More Secrets To Longterm Exercise Motivation

Posted by: Jeanette |

October 13, 2010 |

Comments (5)

Most people know that exercise is good for their health. After all, there are a multitude of reasons why we should be exercising, such as lowering the risk for and managing serious chronic conditions, attaining/maintaining a healthy weight, building muscle and bone strength and decreasing stress, to name a few. However, even with so many compelling reasons to exercise many people just can’t get themselves to do it on a regular basis.

There are many reasons why we might feel unmotivated to exercise. Maybe we had a negative experience in the past, or we feel intimidated by others who are in better shape then we are, or we’ve convinced ourselves that it’s just too hard to do. If you are currently leading a sedentary lifestyle,  the following words of wisdom may be just the boost you need. Even those of us who exercise regularly can benefit from these instrumental guidelines..

Valuable Life Practices

• Exercise for yourself, not to please someone else. Being healthy, feeling capable and enjoying your life are more important than looking or performing a certain way to gain acceptance from others.

• Be honest about where you are and set realistic goals. If you  haven’t exercised in a long time then start out with just 5 minutes and increase your time gradually.

• Don’t compare yourself to others. You are uniquely you, and you don’t have to be someone you’re not. We’ve all had different life experiences and we each have strengths and weaknesses. Stay focused on your own personal goals and honor your own timing and process.

• Don’t give up on yourself if you miss a workout or two. We’re human and some setbacks are inevitable. Give yourself some breathing room for dealing with the various dynamics of life. Just pick yourself up and get back on track as soon as you’re feeling better again.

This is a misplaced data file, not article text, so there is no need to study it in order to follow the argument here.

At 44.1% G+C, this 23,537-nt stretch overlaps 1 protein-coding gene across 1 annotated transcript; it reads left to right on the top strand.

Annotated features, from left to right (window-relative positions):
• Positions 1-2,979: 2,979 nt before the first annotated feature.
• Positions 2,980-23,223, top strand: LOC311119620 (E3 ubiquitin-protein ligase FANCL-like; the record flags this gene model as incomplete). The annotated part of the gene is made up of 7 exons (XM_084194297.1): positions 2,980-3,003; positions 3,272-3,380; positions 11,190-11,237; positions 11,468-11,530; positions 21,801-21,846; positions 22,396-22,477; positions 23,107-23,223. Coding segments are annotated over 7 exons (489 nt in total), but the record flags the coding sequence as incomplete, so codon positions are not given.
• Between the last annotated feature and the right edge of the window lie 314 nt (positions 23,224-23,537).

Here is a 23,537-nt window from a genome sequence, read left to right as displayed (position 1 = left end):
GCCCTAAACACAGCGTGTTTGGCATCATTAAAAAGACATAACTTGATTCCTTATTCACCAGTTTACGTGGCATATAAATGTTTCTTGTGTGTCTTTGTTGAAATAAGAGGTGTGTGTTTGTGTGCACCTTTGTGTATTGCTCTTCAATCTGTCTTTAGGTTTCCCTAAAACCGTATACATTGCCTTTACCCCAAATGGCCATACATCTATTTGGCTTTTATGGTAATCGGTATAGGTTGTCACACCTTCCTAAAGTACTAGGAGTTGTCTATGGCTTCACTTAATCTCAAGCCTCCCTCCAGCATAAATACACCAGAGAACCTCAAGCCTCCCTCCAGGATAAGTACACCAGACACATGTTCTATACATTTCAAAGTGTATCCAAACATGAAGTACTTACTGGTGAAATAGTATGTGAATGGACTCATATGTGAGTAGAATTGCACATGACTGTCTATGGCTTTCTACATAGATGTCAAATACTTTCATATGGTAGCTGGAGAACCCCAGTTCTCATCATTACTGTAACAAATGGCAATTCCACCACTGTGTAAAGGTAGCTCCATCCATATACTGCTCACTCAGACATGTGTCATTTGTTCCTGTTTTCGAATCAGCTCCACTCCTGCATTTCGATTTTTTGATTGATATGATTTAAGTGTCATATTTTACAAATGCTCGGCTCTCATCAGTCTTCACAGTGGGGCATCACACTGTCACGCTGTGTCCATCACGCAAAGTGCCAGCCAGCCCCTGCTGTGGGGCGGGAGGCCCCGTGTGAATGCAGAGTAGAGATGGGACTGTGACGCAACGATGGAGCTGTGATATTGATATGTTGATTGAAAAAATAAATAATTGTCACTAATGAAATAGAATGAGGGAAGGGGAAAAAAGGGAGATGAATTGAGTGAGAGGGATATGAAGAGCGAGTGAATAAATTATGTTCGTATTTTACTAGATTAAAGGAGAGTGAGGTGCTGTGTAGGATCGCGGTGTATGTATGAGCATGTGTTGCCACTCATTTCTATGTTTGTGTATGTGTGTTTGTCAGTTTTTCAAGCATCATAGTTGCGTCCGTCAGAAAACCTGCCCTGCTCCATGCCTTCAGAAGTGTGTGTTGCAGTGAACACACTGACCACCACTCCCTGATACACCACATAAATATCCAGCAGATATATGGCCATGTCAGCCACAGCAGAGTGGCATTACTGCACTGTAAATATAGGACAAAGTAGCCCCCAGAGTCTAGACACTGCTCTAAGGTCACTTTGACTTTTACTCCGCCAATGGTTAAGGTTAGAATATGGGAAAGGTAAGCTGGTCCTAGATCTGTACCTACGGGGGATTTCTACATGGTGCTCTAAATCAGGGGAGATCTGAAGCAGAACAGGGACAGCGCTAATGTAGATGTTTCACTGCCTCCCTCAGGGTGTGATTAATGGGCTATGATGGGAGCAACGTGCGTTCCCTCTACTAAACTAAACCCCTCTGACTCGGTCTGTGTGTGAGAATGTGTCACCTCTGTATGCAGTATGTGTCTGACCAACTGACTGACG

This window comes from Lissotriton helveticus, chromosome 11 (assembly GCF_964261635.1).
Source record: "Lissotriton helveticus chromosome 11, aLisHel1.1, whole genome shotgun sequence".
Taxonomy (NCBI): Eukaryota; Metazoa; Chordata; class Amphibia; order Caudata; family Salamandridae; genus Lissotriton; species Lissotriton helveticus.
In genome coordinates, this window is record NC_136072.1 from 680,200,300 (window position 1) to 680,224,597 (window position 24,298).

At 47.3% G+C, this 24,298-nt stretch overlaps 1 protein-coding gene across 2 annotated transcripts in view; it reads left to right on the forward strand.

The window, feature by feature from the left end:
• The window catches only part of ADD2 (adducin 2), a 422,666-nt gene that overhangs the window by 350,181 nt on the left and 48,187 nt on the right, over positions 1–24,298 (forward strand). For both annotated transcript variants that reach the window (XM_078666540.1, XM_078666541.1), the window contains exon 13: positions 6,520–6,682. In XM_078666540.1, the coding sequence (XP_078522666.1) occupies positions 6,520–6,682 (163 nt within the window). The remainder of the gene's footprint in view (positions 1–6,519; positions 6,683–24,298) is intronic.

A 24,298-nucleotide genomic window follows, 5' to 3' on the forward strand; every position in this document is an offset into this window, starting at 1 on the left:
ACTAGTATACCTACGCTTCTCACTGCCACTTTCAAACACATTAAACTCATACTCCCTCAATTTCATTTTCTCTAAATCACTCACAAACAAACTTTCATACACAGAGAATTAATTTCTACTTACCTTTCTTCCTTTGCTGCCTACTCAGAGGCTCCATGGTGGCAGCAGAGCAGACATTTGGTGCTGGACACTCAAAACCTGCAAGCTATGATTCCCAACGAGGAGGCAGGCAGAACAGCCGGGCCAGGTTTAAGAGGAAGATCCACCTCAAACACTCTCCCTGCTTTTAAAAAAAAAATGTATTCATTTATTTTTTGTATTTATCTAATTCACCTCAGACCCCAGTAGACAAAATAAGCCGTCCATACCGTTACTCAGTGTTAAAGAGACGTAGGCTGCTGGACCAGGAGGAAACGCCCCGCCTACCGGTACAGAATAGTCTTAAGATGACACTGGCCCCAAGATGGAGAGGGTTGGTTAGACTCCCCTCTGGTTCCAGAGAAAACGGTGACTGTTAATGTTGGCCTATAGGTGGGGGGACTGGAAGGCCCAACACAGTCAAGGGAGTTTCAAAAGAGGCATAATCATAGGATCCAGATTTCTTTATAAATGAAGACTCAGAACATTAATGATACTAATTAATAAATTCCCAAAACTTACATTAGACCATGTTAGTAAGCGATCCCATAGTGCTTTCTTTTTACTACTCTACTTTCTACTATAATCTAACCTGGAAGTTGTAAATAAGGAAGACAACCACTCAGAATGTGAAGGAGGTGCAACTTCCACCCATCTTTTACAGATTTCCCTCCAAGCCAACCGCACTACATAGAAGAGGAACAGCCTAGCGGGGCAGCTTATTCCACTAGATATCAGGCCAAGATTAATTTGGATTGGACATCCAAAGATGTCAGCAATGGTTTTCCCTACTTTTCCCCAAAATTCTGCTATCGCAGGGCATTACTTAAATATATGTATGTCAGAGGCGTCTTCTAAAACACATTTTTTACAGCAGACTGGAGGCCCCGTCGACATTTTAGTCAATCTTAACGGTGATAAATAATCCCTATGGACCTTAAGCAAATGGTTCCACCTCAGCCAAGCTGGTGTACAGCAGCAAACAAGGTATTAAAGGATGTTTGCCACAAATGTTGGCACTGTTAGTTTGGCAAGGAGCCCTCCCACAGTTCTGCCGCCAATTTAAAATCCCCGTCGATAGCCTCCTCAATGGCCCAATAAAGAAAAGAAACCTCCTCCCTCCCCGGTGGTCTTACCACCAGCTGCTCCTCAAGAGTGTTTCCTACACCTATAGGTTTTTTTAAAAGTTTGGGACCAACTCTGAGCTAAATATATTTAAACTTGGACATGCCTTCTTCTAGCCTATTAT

• Make your workout as convenient as possible. Sign up for programs that are close to where you live. When you don’t have much time, then do a short workout at home. For example, consider taking a walk around your block, dancing to lively music in your living room or exercising to a segment of your favorite workout dvd.

• Do activities that you enjoy. Keep it fun and varied, so you don’t get bored. If you like to socialize, join a team sport or a group fitness class.

• Surround yourself with positive support and encouragement. Train with a knowledgeable coach, trainer or teacher who helps you to safely manage your workout and with whom you feel comfortable.

• When you’re resisting doing your usual program, consider splitting it up into 2 or 3 shorter segments to make it easier on yourself. For example, instead of doing one hour all at once, try doing three 20-minute sessions spread throughout the day. Research has shown that this can be just as beneficial!

• Acknowledge your progress along the way…every little bit. Consider keeping a fitness log to chart any improvements you notice, such as improved endurance or better flexibility.

• Reward yourself for your positive efforts with nurturing gifts or experiences that help you feel genuinely good now and later, such as a spa treatment, a fun trip or a movie. Also, practice experiencing your workout as a reward itself! If your exercise program doesn’t feel good to you, then either change your approach or find something else to do.